Yeah, I'm not seeing it either. It never even occurred to me, and I was a huge Star Wars fan long before TFs - I've also accused (jokingly) that nearly every popular thing is a Star Wars ripoff (Harry Potter movies, the Bible, etc.)
Quite frankly, it's making a comparison in the most generic of ways, in a manner that you could compare nearly anything to anything.
No, that's not what I am saying.
This guy knows what's up. That is exactly what my examples were demonstrating.
It seems like at least Arrival numbers is where they would have pegged Annihilation. Arrival having a domestic run of $100 million off of a $47 million budget was a bit of good news for Paramount. Nothing that was going to top the yearly box office chart but something that didn't require a massive budget to turn a profit. I think the Arrival/Annihilation just works better because they have about the same budget and they both had to deal with it could be something that some ticket buyers might not get. Plus Passengers had a ton of marketing compared to the marketing for Arrival.
With the animated movies I kind of wonder if you have to sell the kids on the movie as much as sell the parents on the movie. I don't have kids and I don't have cable but it seems like I can't escape the advertising for something like Coco, the Despicable Me movies, or even the latest Hotel Transylvania movie. I had to dig into reviewers I'd never heard of on You Tube to find a review of Sherlock Gnomes it was flying so far under the radar.
Ron Friedman, is that you?
You know, I don't even think the 1986 movie is similar to Star Wars in every way. Obviously the 1986 film takes place in an already established fictional universe with some already established characters and some brand new ones, as opposed to A New Hope. Obviously the Death Star is a human construction with no intelligence, and Unicron is a super powerful being who can corrupt and reformat lesser beings. I just think it was a neat way of looking at the film, and there definitely are some comparisons to be made.
Frankly, I love the 1986 movie for what it did to G1. It totally turned things on their head, which was a good thing creatively speaking. Quintessons, Junkions, Unicron, Galvatron, Cyclonus, Rodimus. It paved the way for other brand reinventions, like Beast Wars. No longer was Transformers this narrow thing. It was now quite broad.
Non-response, is that you?
...except that's not what happened at all.
The movie was not exactly a success, alienated much of its audience by killing off childhood heroes (most critically of all Optimus), and marked a transition in the series from being in the relative present 1980s to some kind of spacefuture setting where they went planet hopping. This marked the beginning of the decline of G1, since after S3 which was relatively unpopular because many of the old characters were no longer around and Rodimus especially was an attempt at a self-doubting leader which didn't resonate with the kids as Optimus had. Even trying to resurrect Optimus at the end of the run didn't improve sales, and during the late 1980s you had all the "gimmick" lines like target/head/powermasters, the sparkbots/cons, duocons, micromasters, actionmasters, etc. all trying to find the magic trick to revive the line.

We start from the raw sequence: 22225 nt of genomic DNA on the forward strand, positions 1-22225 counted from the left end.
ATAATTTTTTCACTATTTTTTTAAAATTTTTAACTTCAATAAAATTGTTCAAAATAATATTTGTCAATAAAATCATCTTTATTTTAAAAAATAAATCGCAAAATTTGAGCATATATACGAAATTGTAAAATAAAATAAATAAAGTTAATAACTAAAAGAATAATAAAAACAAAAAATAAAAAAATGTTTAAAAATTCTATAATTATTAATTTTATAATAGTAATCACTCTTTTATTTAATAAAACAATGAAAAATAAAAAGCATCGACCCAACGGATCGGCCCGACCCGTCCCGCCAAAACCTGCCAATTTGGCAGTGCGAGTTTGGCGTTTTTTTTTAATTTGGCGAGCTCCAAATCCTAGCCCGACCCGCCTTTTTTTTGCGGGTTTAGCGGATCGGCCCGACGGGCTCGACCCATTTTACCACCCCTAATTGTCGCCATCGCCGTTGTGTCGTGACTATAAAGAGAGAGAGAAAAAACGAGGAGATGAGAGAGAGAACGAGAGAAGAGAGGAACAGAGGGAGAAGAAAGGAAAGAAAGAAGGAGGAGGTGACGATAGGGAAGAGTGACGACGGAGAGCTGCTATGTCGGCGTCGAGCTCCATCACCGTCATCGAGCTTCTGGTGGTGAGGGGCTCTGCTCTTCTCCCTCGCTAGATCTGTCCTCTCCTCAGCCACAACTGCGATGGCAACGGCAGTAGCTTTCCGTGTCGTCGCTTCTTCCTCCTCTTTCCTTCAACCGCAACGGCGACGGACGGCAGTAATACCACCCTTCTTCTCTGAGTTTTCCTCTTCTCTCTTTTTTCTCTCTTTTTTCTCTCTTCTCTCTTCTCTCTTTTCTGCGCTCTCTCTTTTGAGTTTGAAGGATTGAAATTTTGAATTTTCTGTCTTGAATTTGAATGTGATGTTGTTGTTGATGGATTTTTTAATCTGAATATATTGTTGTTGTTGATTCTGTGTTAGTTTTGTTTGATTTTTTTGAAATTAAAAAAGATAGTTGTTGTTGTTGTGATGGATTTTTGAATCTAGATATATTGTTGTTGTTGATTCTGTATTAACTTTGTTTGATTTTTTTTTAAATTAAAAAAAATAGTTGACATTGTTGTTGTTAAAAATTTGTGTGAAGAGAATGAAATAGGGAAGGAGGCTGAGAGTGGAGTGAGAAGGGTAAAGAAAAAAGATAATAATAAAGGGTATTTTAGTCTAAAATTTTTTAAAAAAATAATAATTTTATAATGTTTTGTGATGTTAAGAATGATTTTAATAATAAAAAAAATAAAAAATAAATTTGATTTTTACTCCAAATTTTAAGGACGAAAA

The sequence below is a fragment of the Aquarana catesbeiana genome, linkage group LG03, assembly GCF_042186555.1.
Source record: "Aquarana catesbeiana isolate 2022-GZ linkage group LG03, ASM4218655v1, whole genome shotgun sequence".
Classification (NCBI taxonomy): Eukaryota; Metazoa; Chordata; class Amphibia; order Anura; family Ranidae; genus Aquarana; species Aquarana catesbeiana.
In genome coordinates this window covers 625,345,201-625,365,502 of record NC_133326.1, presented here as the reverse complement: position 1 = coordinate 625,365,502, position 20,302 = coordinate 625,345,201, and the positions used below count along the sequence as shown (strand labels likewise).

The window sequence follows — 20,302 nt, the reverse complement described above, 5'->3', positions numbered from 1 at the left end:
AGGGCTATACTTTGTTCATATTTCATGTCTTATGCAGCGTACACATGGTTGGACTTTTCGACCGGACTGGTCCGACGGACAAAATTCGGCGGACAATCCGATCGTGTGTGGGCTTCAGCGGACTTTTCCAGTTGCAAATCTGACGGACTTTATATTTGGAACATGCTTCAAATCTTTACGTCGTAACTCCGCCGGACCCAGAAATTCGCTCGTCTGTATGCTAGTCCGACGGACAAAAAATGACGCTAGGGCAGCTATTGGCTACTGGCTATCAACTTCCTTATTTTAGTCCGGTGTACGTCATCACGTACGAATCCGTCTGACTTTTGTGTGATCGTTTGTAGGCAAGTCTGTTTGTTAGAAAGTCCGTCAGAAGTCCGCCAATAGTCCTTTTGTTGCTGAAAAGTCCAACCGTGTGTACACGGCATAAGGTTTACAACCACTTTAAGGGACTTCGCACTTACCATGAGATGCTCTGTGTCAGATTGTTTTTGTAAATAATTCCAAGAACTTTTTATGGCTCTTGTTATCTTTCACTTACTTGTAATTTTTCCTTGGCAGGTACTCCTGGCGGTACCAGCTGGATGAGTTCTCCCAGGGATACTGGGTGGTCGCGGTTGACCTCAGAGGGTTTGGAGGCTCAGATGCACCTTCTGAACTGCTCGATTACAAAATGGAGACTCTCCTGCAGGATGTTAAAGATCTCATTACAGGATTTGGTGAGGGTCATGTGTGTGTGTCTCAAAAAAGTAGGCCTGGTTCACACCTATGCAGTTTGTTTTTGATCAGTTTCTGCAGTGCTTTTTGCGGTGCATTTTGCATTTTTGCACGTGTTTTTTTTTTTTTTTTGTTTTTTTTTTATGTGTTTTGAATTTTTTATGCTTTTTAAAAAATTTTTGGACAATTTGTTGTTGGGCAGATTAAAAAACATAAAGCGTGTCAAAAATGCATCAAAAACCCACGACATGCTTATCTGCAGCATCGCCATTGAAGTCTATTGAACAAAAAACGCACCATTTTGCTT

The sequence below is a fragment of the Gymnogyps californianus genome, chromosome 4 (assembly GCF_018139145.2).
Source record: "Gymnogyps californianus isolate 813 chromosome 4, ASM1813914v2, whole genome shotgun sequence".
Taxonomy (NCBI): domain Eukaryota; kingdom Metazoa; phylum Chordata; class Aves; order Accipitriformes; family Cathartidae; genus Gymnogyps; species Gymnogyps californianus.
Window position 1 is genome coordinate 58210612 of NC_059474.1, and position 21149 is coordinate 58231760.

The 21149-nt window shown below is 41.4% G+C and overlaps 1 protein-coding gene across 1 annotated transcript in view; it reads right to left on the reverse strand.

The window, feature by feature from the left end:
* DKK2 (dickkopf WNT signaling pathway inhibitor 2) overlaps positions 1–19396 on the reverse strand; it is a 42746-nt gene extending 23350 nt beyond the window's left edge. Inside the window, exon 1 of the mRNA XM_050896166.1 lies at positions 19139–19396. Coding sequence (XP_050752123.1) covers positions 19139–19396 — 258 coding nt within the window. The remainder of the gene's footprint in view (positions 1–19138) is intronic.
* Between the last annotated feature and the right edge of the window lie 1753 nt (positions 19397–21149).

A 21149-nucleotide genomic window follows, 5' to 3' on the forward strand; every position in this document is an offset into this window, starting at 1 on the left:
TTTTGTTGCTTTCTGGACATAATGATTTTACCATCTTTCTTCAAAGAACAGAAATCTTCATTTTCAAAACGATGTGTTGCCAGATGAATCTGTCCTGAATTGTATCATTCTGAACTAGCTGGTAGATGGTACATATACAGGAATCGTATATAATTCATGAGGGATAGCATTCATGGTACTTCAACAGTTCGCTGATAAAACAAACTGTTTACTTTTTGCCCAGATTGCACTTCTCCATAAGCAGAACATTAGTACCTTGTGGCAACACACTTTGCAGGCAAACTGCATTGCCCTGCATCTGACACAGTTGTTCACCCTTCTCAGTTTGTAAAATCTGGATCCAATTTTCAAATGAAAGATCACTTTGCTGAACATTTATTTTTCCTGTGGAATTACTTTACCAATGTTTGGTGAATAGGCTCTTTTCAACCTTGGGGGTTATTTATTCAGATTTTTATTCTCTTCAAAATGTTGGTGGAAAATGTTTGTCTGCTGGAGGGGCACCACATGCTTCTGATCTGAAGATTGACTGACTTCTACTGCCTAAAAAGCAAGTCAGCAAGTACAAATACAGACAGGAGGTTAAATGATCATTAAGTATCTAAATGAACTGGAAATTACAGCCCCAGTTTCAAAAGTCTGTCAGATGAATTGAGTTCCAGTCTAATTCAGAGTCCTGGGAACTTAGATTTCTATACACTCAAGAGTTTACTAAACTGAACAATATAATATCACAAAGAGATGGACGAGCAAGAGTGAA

This was followed by the short lived Generation 2, which amounted to a 12-issue marvel run (which was truncated almost immediately), the infamous neon redecos, and some European exclusives. That failed to revive the line and there was one year in the early 1990s where no new Transformers product was on shelves.
Beast Wars immediately came after that and was handled by a different development team, to say nothing about the radical difference in the cartoon. Which was the reason, I believe, for the change to animal alt. modes because of the cutting-edge CGI at the time looking far better when used with organic and curved shapes as opposed to hard edge and blocky shapes (and you just need to see the brief bits of Starscream's original body when he possesses Waspinator to understand why).
So, the movie didn't really benefit the franchise at the time, unless you mean indirectly by triggering its slow death over the course of the next ten years and across both the end of G1 and the entirety of G2. Brand reinvention was only brought on out of desperation to make the Transformers franchise name profitable again, since it is documented that the only reason the leaders of the two BW factions were named after Megatron and Optimus...is because they were intended to be those original characters in new forms.
The reason why Star Wars was chosen for comparison was due to the fact the original trilogy is already out by the time the 1986 film was released.
Harry Potter wasn't on screen yet and as for... Uh... Religion. I'm not going into it.
Separate names with a comma.